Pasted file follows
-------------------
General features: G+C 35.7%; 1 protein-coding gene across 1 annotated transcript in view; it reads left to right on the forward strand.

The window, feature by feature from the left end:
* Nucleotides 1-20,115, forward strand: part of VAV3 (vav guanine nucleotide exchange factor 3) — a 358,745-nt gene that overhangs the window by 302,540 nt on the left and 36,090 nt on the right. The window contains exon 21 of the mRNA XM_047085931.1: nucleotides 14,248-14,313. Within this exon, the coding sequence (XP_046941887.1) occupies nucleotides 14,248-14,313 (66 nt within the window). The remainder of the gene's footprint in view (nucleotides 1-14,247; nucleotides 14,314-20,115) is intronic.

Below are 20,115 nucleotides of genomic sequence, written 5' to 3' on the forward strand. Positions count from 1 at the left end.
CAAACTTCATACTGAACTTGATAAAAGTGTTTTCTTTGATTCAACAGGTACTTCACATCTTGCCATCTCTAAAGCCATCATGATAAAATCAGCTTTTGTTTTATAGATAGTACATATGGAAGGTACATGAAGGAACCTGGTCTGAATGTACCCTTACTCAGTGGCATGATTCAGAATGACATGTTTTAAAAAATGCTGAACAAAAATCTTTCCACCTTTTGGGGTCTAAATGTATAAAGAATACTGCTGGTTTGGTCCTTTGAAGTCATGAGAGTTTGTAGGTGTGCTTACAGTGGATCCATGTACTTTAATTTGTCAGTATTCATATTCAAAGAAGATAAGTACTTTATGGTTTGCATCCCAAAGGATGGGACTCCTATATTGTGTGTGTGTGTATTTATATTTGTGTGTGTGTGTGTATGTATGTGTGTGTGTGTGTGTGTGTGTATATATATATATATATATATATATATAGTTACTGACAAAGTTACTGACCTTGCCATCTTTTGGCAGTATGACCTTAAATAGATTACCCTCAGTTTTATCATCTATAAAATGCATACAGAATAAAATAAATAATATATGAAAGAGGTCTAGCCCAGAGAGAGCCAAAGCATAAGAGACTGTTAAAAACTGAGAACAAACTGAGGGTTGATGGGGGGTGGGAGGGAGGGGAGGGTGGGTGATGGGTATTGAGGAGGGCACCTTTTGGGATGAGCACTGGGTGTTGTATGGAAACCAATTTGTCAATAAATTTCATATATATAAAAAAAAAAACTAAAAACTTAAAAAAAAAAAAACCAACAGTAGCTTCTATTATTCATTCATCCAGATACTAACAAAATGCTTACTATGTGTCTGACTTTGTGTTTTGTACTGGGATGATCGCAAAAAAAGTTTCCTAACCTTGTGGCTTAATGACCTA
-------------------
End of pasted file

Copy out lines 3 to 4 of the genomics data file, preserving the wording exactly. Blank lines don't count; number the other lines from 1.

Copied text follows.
* Nucleotides 1-20,115, forward strand: part of VAV3 (vav guanine nucleotide exchange factor 3) — a 358,745-nt gene that overhangs the window by 302,540 nt on the left and 36,090 nt on the right. The window contains exon 21 of the mRNA XM_047085931.1: nucleotides 14,248-14,313. Within this exon, the coding sequence (XP_046941887.1) occupies nucleotides 14,248-14,313 (66 nt within the window). The remainder of the gene's footprint in view (nucleotides 1-14,247; nucleotides 14,314-20,115) is intronic.

Below are 20,115 nucleotides of genomic sequence, written 5' to 3' on the forward strand. Positions count from 1 at the left end.